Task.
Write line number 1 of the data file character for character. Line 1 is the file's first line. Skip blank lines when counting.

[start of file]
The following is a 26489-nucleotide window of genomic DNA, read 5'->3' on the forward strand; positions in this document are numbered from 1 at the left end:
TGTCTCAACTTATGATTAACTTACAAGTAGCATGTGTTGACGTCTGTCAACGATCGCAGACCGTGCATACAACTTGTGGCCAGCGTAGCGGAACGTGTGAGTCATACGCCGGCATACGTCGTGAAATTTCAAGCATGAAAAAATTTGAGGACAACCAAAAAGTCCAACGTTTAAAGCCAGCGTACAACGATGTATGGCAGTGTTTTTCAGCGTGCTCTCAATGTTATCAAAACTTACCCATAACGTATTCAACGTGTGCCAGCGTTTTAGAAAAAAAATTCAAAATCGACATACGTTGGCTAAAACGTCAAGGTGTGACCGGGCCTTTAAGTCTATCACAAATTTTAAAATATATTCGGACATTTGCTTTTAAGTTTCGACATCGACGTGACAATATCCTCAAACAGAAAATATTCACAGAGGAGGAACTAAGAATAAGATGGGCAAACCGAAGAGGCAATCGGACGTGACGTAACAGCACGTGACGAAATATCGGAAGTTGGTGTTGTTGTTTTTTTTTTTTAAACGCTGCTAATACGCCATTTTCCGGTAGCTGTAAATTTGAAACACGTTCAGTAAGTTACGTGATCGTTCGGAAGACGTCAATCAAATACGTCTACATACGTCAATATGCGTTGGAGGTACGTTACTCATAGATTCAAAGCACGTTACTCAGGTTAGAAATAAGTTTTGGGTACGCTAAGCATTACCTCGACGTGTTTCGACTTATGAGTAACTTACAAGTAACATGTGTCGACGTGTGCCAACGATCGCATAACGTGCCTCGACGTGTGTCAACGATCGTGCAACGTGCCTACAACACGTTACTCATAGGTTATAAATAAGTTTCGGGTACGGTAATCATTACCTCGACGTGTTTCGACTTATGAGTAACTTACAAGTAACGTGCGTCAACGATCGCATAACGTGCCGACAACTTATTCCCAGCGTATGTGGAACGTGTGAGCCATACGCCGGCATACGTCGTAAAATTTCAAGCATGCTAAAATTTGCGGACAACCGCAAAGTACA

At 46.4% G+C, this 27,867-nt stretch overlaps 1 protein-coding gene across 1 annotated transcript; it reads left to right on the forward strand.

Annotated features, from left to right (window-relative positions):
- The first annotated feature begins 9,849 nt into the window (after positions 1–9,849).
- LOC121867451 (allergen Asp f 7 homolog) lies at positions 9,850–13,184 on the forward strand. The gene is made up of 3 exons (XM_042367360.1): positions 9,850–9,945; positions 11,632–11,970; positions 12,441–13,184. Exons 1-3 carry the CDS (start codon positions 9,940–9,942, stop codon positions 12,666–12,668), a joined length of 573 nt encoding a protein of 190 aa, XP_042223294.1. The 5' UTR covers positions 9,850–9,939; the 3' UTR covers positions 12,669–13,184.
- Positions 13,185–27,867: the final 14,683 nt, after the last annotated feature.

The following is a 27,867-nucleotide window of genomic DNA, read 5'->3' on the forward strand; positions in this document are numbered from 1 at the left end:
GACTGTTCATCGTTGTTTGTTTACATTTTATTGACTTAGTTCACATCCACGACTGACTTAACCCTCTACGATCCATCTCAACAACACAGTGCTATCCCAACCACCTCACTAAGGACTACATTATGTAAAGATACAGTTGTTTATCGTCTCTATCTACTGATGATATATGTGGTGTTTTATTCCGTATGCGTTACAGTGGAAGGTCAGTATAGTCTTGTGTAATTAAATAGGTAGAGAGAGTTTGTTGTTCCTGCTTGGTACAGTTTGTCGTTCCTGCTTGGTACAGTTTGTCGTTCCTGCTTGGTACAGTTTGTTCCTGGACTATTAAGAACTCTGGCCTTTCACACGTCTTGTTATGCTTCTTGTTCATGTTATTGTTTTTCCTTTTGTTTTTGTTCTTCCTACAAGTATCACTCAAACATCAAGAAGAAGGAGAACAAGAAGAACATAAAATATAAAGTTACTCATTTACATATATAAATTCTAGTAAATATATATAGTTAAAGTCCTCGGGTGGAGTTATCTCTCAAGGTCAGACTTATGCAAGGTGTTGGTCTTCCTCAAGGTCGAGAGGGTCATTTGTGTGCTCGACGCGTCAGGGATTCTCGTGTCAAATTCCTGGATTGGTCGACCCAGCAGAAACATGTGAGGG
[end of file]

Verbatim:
The following is a 26489-nucleotide window of genomic DNA, read 5'->3' on the forward strand; positions in this document are numbered from 1 at the left end: